Creating emotional safe place on soccer field



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Garret Lange stands with Sandy Castillo, director of TOPSoccer for Southern California, a program that promotes soccer for kids with special needs.
Everyday Hero: Creating emotional safe place on soccer field

Sandy Castillo pours herself into coaching soccer for kids with disabilities because she knows firsthand the sanctuary the game can offer


Sandy Castillo didn’t know her offsides from her sliding tackle when she volunteered to be a coach for her daughter Julie’s soccer team back in 1985. “I just didn’t like the way coaches were screaming at the kids,” says the gravelly-voiced Castillo. “I decided if someone was going to be screaming at my kid, it was going to be me!”

She threw herself into it because Julie loved the game, and she loved Julie. Sandy quickly came to understand what Julie loved about soccer, how it gave kids a way to engage their bodies and minds, and teach them lessons about cooperation and sportsmanship. Boy, girl, young, old – it’s a game for everyone, Sandy came to see. “I fell in love with it,” she says.

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Sandy Castillo

Age: 58

Residence: Placentia

Favorite charity: TOPSoccer

“Every breathing moment Sandy is thinking about the advancement and wellbeing of our kids. The love that she doesn’t get to share with Julie [her daughter who died], she shares with all the kids and their parents.”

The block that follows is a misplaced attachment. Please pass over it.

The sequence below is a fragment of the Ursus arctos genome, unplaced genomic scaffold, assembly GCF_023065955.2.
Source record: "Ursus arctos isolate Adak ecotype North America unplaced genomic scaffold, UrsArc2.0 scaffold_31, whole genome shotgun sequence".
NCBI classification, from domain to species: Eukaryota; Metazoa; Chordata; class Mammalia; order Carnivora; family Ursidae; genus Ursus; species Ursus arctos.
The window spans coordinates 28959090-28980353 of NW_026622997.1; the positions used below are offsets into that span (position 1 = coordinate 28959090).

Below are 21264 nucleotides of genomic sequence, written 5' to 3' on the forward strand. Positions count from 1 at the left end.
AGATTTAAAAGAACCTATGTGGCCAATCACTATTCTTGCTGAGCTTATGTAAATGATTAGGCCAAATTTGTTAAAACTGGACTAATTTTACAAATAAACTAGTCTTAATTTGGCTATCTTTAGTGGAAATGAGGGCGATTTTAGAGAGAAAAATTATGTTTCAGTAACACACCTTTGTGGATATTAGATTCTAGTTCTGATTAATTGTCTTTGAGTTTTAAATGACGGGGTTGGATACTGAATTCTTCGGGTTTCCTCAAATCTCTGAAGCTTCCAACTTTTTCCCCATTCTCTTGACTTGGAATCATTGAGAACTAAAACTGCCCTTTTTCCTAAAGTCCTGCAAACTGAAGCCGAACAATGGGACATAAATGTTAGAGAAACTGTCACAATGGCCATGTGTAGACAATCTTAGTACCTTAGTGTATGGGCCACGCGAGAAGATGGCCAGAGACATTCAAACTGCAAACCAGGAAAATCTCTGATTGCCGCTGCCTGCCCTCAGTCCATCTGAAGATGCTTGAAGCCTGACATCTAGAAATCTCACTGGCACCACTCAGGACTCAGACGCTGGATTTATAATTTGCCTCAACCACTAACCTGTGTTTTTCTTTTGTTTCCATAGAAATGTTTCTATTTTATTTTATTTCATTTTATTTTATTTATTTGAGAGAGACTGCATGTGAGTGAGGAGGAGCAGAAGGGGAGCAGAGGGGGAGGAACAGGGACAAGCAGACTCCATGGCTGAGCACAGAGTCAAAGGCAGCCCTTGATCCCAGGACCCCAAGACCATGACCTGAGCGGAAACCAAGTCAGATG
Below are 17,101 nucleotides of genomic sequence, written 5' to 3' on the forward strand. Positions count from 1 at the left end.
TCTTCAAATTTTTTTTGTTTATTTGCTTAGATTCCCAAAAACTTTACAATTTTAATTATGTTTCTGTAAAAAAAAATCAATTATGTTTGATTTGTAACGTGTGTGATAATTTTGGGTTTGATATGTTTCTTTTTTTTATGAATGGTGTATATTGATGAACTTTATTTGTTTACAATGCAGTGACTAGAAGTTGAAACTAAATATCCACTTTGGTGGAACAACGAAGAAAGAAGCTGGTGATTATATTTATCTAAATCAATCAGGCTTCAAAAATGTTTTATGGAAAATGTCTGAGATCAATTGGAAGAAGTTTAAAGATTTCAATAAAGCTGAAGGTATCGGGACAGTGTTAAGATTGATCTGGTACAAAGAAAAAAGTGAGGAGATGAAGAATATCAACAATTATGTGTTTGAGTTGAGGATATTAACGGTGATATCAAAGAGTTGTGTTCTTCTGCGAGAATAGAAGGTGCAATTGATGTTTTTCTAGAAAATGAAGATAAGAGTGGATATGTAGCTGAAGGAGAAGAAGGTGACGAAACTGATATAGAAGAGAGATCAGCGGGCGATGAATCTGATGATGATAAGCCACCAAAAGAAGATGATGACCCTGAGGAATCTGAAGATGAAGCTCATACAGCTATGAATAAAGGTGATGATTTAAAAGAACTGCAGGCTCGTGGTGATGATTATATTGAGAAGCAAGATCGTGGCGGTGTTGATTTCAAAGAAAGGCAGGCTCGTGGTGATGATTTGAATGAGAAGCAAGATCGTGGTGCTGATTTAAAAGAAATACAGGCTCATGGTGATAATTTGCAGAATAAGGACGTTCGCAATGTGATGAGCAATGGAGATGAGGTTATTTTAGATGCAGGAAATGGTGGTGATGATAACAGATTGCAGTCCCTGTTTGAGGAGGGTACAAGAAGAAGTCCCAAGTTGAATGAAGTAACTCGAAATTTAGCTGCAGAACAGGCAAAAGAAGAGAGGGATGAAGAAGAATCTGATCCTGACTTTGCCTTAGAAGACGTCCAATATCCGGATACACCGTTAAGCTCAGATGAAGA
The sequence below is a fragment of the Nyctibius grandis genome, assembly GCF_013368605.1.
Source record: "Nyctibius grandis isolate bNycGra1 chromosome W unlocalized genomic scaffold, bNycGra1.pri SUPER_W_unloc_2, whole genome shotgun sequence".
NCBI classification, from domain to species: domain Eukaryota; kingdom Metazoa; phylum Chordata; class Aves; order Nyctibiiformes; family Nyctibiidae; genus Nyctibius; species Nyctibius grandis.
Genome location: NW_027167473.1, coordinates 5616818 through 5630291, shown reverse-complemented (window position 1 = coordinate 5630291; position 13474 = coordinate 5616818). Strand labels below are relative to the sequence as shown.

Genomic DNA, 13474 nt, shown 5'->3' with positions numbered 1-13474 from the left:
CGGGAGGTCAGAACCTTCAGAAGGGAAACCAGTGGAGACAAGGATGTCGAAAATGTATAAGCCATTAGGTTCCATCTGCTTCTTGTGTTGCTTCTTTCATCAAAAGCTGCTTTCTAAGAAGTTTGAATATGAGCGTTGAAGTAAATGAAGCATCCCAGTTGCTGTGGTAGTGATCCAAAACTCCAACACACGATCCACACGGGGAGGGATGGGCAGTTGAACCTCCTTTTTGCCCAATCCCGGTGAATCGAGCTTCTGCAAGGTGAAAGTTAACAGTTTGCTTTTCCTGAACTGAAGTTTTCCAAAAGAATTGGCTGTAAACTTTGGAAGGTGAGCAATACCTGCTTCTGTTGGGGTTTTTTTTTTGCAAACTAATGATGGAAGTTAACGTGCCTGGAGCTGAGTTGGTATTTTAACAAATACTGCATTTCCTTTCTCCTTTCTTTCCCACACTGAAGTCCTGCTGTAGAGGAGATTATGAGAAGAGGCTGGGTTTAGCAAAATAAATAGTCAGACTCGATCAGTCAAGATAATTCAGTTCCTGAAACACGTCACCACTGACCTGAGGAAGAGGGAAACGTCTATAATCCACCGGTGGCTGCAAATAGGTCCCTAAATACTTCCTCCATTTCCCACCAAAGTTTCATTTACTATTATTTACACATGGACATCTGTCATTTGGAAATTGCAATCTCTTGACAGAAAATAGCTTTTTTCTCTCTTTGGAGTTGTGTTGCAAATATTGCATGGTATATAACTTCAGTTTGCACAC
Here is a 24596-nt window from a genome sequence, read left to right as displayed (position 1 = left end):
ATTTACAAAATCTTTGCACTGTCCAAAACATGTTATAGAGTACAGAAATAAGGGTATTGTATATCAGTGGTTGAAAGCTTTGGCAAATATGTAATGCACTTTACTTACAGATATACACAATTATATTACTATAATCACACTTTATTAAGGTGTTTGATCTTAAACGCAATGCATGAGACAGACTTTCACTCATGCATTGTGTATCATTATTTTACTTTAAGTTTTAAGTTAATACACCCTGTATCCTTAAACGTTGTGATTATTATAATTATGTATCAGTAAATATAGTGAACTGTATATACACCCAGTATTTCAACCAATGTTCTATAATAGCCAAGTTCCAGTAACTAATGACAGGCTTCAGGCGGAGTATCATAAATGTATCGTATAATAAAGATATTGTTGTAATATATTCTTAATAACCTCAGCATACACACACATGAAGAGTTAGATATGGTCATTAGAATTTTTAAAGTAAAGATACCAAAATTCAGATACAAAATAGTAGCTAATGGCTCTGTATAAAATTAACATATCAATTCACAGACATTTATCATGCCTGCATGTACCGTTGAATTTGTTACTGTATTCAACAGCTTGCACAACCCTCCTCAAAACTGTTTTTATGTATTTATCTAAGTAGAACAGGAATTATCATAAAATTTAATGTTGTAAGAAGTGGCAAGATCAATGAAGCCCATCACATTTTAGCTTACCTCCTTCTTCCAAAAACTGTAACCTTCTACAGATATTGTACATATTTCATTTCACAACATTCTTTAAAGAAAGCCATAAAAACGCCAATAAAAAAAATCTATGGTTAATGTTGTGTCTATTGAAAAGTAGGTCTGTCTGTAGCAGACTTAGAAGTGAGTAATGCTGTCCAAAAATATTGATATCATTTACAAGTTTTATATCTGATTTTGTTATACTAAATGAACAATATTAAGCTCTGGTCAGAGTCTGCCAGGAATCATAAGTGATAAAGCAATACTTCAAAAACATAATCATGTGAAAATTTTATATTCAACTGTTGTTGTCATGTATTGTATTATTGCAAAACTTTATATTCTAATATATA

– Ken Dandrea, TOPSoccer coach and parent of a son with special needs


 Although Sandy worked at her family’s floral business in their hometown of Placentia, her identity soon became that of Soccer Mom – capital “S” and capital “M,” no question. “I was,” she says, “one of those super competitive ones.”

And then Leslie happened.

During the draft for the season players in 1990, Sandy pulled the name Leslie Ellington. When she called Leslie’s mom, Nancy, to tell her Leslie would be on her team, Nancy said, “You do know Leslie has Down syndrome, right?”


“What? Panic! I think I actually did panic.” Sandy laughs about it now as she sits in her dining room, boxes of soccer trophies still to unpack, a cup of coffee in hand. At the time, she has never worked or even been around kids with special needs. She had no idea what she had to do. “That year I happened to have a young lady on my team who ended up getting a full ride to North Carolina to play soccer, and then I had Leslie. What was I going to do, how was I going to balance them out?”

But Nancy Ellington wanted to find a way to have her daughter play on Sandy’s competitive team. “She said, ‘I want this to work, how can I make this work?’”

They found a way, having Leslie on the field five minutes per quarter; Julie, meanwhile, came to adore her mom’s special player and enjoyed helping her – planting the seeds for what would be her future passion for coaching, and for her aim to become a special education teacher. And the team went on to have an undefeated season.

Only, Nancy Ellington wasn’t celebrating, Sandy recalls. “She told me the reason Leslie had a good experience was because they won; if they had lost everyone would have would have said we should have pulled her out.”

Sandy thought about that, and realized Nancy was right. “Not that the parents weren’t great – they were – but the competitive desire would have taken over.”